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Former Star columnist suing newspaper

April 29, 2010

A former columnist for The Indianapolis Star who was dismissed from her job is suing the newspaper for age discrimination.

Susan J. Guyett filed her lawsuit in a federal court in Indianapolis on Monday after the Equal Employment Opportunity Commission gave its support for her to sue.

Guyett, 61, filed a charge of discrimination with the agency in May 2009 following her dismissal in December 2008. She had been employed at the newspaper since November 2000.

Guyett, who wrote the “Talk of Our Town” column, said in the lawsuit that her position was eliminated as part of a “cost-cutting measure.”

The content and concept of the feature remained the same, however, after the column was assigned to another reporter, the lawsuit said.

The Star and its owner, Virginia-based Gannett Co. Inc., are named in the complaint. Editor Dennis Ryerson did not return phone calls seeking comment.

“Defendants discriminated against Guyett on the basis of her age by terminating her employment because of her age and replacing her with a younger staff member, under the age of 40, to write the same column that Guyett had written for years,” the suit alleges.

Guyett is seeking to recover back pay as well as damages for lost future earnings, emotional distress, and pain and suffering.

This is not the first discrimination case the Star has faced from former employees.

The Seventh Circuit Court of Appeals ruled in favor of the newspaper in December after finding that two former editorial writers failed to prove they were the victims of religious discrimination

James Patterson and Lisa M. Coffey claimed their former employer engaged in systematic discrimination against “traditional Christians” who believe homosexual conduct is a sin. They said the Star’s top editors opposed public expression of religion in the work place and discriminated against those who opposed homosexual conduct because of their religion. Patterson and Coffey also argued the paper “softened” its views on homosexuality once Ryerson became the editor.

A district court initially ruled against Patterson and Coffey. In the ruling from the Circuit Court of Appeals, judges noted that they accepted the Star’s version of the facts, just as the district court did.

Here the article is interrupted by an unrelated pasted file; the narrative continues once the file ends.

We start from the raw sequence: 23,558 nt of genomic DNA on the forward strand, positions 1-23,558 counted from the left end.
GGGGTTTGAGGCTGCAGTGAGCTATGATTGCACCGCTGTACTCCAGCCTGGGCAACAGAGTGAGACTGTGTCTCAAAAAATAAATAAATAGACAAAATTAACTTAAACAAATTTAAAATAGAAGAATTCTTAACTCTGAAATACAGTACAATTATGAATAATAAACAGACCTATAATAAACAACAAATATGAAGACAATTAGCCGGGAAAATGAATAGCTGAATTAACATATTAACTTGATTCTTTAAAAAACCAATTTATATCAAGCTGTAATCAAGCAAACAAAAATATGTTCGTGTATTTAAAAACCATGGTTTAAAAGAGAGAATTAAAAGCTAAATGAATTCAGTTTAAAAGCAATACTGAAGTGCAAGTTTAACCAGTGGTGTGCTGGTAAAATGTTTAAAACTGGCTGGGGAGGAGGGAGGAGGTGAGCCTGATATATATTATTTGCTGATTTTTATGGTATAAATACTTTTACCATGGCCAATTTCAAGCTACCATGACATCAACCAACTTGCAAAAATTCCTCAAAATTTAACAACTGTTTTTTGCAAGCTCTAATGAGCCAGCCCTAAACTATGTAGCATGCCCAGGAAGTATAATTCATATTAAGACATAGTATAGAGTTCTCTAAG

Guyett’s complaint, meanwhile, contends the Indianapolis Newspaper Guild filed a grievance on behalf of her and several other members of the union, alleging their terminations breached seniority requirements.

The guild agreed to a settlement in which the Star and Gannett paid a small sum of money to satisfy the grievance. Guyett, though, did not consent to the settlement, the suit said.



In a separate matter, the guild on April 19 filed a grievance against the newspaper over the outsourcing of work that it claims violates the union contract.

The complaint involves the Star’s use of baseball content produced by USA Today, which also is owned by Gannett. The work had been performed by page designers and copy editors represented by the guild.

“The Guild must step in and defend our jobs—otherwise ‘free’ and pre-produced copy makes its way into the paper,” a notice about the grievance said.

It cited as an example the News From You feature that allows readers to submit stories from the suburbs.

Outside Indianapolis, a decision by Gannett to allow an employee of the New Jersey Devils to provide coverage of the hockey team for six of its newspapers in the state is raising plenty of ethics questions.

The New York Times said the arrangement may be a coup for the hockey team, but it “puts the papers in the odd position of publishing news coverage supplied by the entity being covered.”

The Indianapolis-based Society of Professional Journalists agreed in a press release issued Tuesday.

“Economically squeezed journalists might seek more efficient ways to cover news, but ceding journalistic duties to newsmakers and giving space to what could be seen as glorified press releases is a poor choice,” SPJ said. “It cheapens journalism.”
 

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